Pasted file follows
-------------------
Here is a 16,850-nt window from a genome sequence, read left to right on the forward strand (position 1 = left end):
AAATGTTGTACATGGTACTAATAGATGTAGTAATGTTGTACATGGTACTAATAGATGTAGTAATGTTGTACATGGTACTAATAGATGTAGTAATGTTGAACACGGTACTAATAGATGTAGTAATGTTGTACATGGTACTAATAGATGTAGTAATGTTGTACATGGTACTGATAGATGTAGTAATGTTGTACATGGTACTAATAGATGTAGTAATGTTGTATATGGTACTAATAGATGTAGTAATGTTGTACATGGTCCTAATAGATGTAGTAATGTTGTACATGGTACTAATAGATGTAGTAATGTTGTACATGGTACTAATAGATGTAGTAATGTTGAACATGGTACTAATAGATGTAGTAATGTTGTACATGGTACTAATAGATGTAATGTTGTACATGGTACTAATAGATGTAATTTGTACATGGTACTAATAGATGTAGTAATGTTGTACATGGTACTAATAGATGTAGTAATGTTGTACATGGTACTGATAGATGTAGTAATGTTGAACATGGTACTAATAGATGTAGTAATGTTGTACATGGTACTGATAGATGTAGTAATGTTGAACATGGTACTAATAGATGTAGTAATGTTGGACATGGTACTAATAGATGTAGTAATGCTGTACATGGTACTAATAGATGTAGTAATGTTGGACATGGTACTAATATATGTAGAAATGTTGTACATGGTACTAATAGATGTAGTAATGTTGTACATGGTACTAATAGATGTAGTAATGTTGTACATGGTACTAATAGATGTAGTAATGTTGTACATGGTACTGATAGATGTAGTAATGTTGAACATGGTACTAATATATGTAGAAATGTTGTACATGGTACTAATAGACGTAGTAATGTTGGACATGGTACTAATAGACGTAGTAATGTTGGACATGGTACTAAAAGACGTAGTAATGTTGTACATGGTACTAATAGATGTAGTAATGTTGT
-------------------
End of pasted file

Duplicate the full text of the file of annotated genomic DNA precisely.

Here is a 16,850-nt window from a genome sequence, read left to right on the forward strand (position 1 = left end):
AAATGTTGTACATGGTACTAATAGATGTAGTAATGTTGTACATGGTACTAATAGATGTAGTAATGTTGTACATGGTACTAATAGATGTAGTAATGTTGAACACGGTACTAATAGATGTAGTAATGTTGTACATGGTACTAATAGATGTAGTAATGTTGTACATGGTACTGATAGATGTAGTAATGTTGTACATGGTACTAATAGATGTAGTAATGTTGTATATGGTACTAATAGATGTAGTAATGTTGTACATGGTCCTAATAGATGTAGTAATGTTGTACATGGTACTAATAGATGTAGTAATGTTGTACATGGTACTAATAGATGTAGTAATGTTGAACATGGTACTAATAGATGTAGTAATGTTGTACATGGTACTAATAGATGTAATGTTGTACATGGTACTAATAGATGTAATTTGTACATGGTACTAATAGATGTAGTAATGTTGTACATGGTACTAATAGATGTAGTAATGTTGTACATGGTACTGATAGATGTAGTAATGTTGAACATGGTACTAATAGATGTAGTAATGTTGTACATGGTACTGATAGATGTAGTAATGTTGAACATGGTACTAATAGATGTAGTAATGTTGGACATGGTACTAATAGATGTAGTAATGCTGTACATGGTACTAATAGATGTAGTAATGTTGGACATGGTACTAATATATGTAGAAATGTTGTACATGGTACTAATAGATGTAGTAATGTTGTACATGGTACTAATAGATGTAGTAATGTTGTACATGGTACTAATAGATGTAGTAATGTTGTACATGGTACTGATAGATGTAGTAATGTTGAACATGGTACTAATATATGTAGAAATGTTGTACATGGTACTAATAGACGTAGTAATGTTGGACATGGTACTAATAGACGTAGTAATGTTGGACATGGTACTAAAAGACGTAGTAATGTTGTACATGGTACTAATAGATGTAGTAATGTTGT